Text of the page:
In order to attract more converts, perhaps we need to go back and look at the starting information, to help these guys get to the good advice more quickly?
  8. Chuck Naill

    Chuck Naill Well-Known Member

    I didn't find it difficult to find the information I needed to produce a shave ready edge. I started in late September 2018. There are more than one way to skin a cat. Just find one you can live with, afford, and practice.

    Using a SR is more than sharp.

    When it comes to anything, some start out all excited and then drop off when they don't get immediate results. A few start out and commit themselves to learning and reach their goal. As an old college librarian once said, "education requires a degree of rigor".
  9. Primotenore

    Primotenore missed opera tunity

    My reply should not be implied as any insult to your excellent response.
    These days, the process of learning---anything---has become little more than a "search engine" and a "cut and paste" exercise. As a professional for more than 30 years, then transitioning into academia for the next ten, I can tell you from experience, that today's student is lazier than ever. (Yes there are exceptions, no need to defend them)
    What the heck did people do when there was no internet, YouTube videos, shaving fora?? They learned either through trial and error or from someone who already knew---that they themselves might very well have learned through trial and error. My straight razor journey has been a mix of both information I have gleaned from experts and, admittedly, some "how-to" videos on YouTube. But mostly through trail and error. Millennials, for the most part, have little patience and demand immediate gratification in every aspect of their lives. It should therefore come as no surprise that straight razor shaving is on the decline. The learning curve is too steep; there are no "throw away" aspects; it takes too much time away from "Snapchat".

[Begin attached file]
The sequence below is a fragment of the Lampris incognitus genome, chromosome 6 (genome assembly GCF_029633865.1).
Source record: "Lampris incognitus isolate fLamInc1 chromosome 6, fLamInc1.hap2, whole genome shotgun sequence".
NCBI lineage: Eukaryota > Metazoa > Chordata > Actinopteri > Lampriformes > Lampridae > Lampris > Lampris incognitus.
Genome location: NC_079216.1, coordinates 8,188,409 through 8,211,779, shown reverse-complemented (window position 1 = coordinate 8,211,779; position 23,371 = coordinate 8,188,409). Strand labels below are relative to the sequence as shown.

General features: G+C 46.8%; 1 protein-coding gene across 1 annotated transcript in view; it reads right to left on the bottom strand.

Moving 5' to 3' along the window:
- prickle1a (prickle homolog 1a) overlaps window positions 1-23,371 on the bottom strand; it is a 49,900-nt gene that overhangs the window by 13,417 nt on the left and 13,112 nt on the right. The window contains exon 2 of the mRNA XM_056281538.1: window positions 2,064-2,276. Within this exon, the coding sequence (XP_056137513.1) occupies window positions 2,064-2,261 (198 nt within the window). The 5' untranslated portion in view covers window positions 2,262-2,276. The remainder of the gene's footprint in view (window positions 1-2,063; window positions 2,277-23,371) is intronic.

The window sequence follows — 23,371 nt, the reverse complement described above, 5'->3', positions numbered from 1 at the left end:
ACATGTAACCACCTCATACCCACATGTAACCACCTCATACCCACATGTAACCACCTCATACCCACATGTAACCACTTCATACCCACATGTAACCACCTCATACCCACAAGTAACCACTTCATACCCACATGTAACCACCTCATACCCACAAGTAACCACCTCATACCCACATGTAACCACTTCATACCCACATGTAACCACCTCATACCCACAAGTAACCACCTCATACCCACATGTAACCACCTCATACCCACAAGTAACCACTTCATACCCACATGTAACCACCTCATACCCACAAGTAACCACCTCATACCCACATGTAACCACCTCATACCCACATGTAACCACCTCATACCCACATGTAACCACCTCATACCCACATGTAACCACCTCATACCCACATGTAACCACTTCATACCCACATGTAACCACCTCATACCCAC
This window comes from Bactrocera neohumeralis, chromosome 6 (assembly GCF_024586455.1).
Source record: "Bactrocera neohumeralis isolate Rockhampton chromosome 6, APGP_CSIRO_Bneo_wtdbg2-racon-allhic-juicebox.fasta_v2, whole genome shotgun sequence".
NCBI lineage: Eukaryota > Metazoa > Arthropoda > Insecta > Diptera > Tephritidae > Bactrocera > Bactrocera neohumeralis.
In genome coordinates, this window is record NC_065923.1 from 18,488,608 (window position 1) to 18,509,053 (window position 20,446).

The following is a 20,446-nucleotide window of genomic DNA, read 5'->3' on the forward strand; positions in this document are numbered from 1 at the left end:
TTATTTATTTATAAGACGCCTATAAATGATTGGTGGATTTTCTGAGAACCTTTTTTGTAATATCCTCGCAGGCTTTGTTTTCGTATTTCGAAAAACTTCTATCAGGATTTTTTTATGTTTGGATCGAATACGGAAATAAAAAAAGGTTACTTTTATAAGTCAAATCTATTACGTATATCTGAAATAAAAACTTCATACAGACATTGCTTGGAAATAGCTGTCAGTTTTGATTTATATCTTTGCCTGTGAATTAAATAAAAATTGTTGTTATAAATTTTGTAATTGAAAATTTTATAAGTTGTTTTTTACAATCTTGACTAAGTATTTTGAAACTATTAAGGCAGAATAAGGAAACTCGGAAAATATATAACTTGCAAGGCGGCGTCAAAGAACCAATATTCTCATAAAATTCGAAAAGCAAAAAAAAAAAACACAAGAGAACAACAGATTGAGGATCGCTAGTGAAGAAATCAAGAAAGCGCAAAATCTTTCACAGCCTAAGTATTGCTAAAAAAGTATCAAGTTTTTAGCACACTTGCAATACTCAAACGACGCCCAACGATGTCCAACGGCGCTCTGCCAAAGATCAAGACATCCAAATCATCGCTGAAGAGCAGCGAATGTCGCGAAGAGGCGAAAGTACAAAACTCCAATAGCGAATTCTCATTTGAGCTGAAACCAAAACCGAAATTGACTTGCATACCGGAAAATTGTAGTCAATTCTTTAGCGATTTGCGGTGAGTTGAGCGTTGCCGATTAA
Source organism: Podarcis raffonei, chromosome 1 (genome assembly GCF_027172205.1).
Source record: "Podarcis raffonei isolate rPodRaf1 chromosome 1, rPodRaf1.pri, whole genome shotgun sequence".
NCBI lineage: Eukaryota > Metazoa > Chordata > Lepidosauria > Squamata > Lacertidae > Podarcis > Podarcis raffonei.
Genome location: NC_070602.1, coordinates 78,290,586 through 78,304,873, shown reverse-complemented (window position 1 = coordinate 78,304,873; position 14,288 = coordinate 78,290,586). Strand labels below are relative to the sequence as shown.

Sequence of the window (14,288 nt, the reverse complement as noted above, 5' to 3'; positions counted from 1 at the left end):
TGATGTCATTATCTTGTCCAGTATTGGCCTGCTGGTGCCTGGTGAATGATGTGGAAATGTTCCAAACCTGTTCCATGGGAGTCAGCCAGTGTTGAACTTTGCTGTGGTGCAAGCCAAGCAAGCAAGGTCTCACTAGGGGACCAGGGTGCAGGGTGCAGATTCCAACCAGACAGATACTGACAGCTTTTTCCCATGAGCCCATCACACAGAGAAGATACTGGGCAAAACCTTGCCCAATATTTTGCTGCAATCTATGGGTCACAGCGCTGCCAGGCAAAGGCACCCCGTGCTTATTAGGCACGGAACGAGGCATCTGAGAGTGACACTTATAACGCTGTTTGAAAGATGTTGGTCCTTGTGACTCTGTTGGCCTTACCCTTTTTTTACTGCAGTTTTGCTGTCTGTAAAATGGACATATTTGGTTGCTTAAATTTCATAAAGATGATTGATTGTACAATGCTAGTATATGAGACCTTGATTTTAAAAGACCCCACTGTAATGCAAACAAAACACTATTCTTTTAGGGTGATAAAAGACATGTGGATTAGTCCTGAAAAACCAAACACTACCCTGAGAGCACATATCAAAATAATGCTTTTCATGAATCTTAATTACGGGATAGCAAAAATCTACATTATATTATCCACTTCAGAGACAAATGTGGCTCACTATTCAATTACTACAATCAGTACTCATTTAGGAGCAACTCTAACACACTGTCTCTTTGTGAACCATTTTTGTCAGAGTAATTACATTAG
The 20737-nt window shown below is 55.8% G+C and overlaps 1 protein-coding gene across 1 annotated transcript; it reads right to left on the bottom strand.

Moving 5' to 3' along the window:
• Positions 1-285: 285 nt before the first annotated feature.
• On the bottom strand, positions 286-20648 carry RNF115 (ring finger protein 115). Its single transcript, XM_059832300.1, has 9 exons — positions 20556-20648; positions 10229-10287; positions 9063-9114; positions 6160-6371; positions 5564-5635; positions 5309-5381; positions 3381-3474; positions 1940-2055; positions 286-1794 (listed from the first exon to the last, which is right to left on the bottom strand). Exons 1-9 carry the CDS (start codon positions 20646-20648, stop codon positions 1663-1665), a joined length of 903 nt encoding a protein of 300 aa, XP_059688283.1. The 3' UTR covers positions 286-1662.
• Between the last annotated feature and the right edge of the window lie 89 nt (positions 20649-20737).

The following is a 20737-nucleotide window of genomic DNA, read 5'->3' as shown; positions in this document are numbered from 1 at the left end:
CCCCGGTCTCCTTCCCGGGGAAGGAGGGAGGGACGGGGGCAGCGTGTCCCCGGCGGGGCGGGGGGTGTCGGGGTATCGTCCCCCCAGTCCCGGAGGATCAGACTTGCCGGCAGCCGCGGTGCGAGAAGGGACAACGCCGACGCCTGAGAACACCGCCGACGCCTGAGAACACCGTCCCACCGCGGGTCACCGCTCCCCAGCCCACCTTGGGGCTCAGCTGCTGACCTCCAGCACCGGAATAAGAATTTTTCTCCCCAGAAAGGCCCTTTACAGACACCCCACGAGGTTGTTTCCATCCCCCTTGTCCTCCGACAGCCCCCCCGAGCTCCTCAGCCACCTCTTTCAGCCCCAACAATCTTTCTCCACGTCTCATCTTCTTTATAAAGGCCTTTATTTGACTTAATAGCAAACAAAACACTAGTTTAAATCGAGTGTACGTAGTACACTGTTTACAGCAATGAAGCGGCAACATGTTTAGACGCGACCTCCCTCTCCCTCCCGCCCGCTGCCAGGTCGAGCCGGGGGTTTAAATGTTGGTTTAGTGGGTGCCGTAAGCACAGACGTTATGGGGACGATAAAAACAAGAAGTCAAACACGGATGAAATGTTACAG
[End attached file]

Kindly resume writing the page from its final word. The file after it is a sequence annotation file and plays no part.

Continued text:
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  10. Chuck Naill

    Chuck Naill Well-Known Member

    I couldn't do without YouTube, and am so happy I do not have to depend on trial and error. :happy088:

    I also have a very positive attitude toward my children and grandchildren's generation. I find them and their contemporaries to be hard working and smart. :happy096:

    I also find that having a positive attitude toward others and being willing to encourage, mentor, assistant, teach, and disciple to provide personal joy and fulfillment. :happy069:
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  11. SevenEighth

    SevenEighth Well-Known Member

    Maybe. But we aren't all as capable as you. You might have found it easy. I did not.

    I burnt a lot of time and money before things worked for me . I could afford that and I knew what I was aiming for from the experience of shaving but I can understand how others would be put off.
  12. SevenEighth

    SevenEighth Well-Known Member

    No insult taken - it's an interesting discussion and there is surely truth in what you write.

    You might be right. Although I am often surprised by the focus and commitment of my own children. But, hey, I'm biased on that topic!

    I don't mean to be an apologist for another generation - just trying to understand them a little better.